I want to learn about computer networks from the bottom up. I don't really understand the nuances of networking layers, with books mentioning that layers provide services to layers above them, but the interface between layers is not part of the network architecture (Network Architecture is defined as layers + protocols). What is the difference between service and interface? What exactly is a network layer? I can't find clear explanations for these questions anywhere. (I have been reading Computer Networks by A. S. Tanenbaum)
Since I'm trying to learn networking from the bottom up, I'm trying to unlearn and relearn, i.e., I'm moving forward thinking that all that I know about the subject might be incorrect. Here's what I have understood so far:
- Each node in a communication network must do activities (I am not using the term 'software' here because the activities performed at each node can be implemented via digital logic in hardware)
- These activities are often organized into layers, where the activities in layer N+1 can only use the services the activities provide in layer N. This organization is helpful in keeping us sane, and everything managable
- A Network Model is a well defined specification of these layers in a network - the activities they perform and the services that are needed to be provided by a layer.
- A protocol is a way for activities on different nodes, but at the same layer to communicate. Layer N needn't know what protocol layer N-1 uses to communicate.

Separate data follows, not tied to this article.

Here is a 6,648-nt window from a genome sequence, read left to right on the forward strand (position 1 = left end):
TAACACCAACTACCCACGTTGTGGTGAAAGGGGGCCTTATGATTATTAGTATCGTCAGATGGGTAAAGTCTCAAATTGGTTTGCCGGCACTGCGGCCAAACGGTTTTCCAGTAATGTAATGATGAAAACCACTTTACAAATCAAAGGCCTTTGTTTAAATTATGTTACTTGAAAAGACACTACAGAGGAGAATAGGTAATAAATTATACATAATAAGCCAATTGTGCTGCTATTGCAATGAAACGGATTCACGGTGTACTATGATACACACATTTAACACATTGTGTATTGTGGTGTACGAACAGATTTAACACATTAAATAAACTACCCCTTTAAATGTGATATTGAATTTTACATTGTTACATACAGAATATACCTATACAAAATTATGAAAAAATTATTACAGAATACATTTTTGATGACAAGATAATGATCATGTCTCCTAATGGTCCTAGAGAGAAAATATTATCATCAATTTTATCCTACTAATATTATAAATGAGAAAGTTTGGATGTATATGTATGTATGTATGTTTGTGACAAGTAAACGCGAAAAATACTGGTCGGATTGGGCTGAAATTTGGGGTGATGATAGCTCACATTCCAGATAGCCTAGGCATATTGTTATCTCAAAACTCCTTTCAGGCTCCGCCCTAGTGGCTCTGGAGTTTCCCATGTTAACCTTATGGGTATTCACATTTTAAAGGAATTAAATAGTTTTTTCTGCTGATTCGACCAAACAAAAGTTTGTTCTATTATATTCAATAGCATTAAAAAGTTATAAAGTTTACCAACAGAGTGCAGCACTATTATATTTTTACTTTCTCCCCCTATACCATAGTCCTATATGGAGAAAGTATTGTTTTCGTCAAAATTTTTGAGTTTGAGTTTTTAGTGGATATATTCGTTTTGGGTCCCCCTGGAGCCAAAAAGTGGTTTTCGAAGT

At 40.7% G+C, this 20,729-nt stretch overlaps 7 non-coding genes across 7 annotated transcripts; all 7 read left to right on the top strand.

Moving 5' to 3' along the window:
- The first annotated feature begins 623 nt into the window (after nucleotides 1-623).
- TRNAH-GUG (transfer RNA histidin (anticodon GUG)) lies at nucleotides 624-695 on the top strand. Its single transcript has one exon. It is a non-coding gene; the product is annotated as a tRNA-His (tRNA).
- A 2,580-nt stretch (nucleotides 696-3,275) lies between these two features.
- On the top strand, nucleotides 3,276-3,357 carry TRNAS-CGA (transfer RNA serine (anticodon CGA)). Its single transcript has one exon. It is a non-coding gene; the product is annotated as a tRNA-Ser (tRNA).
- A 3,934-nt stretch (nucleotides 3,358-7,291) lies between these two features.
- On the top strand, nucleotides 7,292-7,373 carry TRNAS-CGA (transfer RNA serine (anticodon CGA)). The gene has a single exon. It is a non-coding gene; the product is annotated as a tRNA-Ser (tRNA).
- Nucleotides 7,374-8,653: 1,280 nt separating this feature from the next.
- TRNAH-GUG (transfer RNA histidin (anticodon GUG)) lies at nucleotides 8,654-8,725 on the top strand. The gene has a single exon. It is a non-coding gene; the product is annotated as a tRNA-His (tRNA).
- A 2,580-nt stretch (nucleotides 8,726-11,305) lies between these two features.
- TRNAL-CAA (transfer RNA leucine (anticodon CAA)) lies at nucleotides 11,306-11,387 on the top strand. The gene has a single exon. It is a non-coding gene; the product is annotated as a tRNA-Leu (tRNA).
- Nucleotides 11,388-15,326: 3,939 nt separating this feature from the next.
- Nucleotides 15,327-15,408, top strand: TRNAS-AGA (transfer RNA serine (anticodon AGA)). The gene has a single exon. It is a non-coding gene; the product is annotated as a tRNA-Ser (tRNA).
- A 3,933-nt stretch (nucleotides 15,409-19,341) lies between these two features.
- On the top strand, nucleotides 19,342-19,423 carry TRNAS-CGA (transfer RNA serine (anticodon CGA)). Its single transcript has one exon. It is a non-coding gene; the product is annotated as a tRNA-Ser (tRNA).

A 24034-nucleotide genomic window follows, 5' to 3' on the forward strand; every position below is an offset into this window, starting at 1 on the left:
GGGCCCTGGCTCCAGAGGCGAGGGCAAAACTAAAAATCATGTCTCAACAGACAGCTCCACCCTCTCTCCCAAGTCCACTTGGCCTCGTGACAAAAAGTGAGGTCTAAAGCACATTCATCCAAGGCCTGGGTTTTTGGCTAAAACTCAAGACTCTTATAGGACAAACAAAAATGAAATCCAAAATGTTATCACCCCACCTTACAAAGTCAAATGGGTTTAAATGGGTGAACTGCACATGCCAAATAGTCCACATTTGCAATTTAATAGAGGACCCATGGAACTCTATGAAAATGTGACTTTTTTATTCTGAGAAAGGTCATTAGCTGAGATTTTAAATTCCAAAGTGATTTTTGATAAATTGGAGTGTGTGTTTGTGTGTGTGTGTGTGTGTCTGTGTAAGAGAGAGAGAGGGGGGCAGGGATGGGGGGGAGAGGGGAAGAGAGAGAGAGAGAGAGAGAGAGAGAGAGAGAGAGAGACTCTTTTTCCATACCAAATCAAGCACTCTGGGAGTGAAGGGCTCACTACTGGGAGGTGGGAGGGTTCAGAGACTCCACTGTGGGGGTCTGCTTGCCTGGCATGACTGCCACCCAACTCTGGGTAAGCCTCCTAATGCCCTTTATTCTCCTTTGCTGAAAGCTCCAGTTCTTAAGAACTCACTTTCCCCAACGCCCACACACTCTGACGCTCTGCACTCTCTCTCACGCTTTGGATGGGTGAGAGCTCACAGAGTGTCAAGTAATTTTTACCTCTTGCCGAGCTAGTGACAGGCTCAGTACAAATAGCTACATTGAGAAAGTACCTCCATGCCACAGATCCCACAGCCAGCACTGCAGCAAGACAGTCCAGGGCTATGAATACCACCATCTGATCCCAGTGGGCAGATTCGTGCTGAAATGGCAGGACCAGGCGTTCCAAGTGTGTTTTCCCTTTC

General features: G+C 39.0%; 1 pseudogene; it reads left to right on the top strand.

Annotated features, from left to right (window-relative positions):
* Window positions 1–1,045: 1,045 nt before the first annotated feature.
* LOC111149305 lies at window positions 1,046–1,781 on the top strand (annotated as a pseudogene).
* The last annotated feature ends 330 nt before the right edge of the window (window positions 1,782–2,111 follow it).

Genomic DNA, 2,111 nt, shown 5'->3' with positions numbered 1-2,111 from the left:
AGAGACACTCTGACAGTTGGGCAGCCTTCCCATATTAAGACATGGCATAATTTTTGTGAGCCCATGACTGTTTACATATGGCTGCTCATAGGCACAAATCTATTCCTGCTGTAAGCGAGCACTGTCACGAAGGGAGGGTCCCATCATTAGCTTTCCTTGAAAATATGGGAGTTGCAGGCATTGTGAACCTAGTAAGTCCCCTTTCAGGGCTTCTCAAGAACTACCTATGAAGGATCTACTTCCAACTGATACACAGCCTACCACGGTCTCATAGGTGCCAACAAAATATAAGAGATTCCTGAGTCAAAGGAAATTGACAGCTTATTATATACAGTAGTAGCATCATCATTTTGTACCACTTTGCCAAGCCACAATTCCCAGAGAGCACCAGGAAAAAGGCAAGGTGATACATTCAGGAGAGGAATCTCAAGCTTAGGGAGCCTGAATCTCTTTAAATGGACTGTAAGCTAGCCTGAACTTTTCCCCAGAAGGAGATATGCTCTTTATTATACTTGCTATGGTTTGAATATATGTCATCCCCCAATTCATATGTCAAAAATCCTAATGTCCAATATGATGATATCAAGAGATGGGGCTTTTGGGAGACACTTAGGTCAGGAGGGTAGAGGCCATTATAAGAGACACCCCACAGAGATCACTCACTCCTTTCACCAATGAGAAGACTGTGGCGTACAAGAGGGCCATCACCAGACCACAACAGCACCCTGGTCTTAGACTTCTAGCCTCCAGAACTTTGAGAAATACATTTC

Is my understanding correct?
I have read that the Network Architecture specifies the layers and protocols used, but not the interfaces between layers. I think that the 'layer specification' will contain the services that are required to be provided at a layer. Isn't this the same as the interface between two layers? The Network Architecture contains the layer specification which contains the service specification, but does not contain interface specification. How?
Can I get a copy of the specification of the services provided per each layer? Is this something concrete or something hand wavy (E.g. "It depends on the situation" type)
I have read that the IP protocol of layer 3 requires ARP, ICMP, etc. protocols of layer 2. I thought that layer N is not concerned with actual protocols of layer N-1, but only the services provided.
Where is the flaw in my understanding?